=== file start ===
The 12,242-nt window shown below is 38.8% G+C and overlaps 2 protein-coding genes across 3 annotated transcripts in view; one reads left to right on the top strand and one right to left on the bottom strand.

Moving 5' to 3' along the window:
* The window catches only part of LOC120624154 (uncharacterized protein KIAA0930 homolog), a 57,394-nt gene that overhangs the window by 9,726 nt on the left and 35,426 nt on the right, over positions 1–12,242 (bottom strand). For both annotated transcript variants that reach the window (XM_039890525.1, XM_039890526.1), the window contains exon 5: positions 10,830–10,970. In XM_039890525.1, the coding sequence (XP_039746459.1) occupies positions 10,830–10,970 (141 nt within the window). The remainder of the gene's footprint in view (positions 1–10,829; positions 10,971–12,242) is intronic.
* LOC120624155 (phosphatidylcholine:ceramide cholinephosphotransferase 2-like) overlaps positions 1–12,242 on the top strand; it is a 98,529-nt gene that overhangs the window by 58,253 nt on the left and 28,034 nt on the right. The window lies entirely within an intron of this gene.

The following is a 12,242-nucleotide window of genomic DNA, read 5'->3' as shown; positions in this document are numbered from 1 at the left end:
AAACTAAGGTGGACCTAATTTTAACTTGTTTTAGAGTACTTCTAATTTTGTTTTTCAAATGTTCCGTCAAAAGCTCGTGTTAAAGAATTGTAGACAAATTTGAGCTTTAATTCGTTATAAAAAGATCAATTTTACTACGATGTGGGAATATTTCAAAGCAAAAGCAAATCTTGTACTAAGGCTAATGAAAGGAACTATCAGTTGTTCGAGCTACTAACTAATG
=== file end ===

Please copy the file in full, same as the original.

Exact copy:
The 12,242-nt window shown below is 38.8% G+C and overlaps 2 protein-coding genes across 3 annotated transcripts in view; one reads left to right on the top strand and one right to left on the bottom strand.

Moving 5' to 3' along the window:
* The window catches only part of LOC120624154 (uncharacterized protein KIAA0930 homolog), a 57,394-nt gene that overhangs the window by 9,726 nt on the left and 35,426 nt on the right, over positions 1–12,242 (bottom strand). For both annotated transcript variants that reach the window (XM_039890525.1, XM_039890526.1), the window contains exon 5: positions 10,830–10,970. In XM_039890525.1, the coding sequence (XP_039746459.1) occupies positions 10,830–10,970 (141 nt within the window). The remainder of the gene's footprint in view (positions 1–10,829; positions 10,971–12,242) is intronic.
* LOC120624155 (phosphatidylcholine:ceramide cholinephosphotransferase 2-like) overlaps positions 1–12,242 on the top strand; it is a 98,529-nt gene that overhangs the window by 58,253 nt on the left and 28,034 nt on the right. The window lies entirely within an intron of this gene.

The following is a 12,242-nucleotide window of genomic DNA, read 5'->3' as shown; positions in this document are numbered from 1 at the left end:
AAACTAAGGTGGACCTAATTTTAACTTGTTTTAGAGTACTTCTAATTTTGTTTTTCAAATGTTCCGTCAAAAGCTCGTGTTAAAGAATTGTAGACAAATTTGAGCTTTAATTCGTTATAAAAAGATCAATTTTACTACGATGTGGGAATATTTCAAAGCAAAAGCAAATCTTGTACTAAGGCTAATGAAAGGAACTATCAGTTGTTCGAGCTACTAACTAATG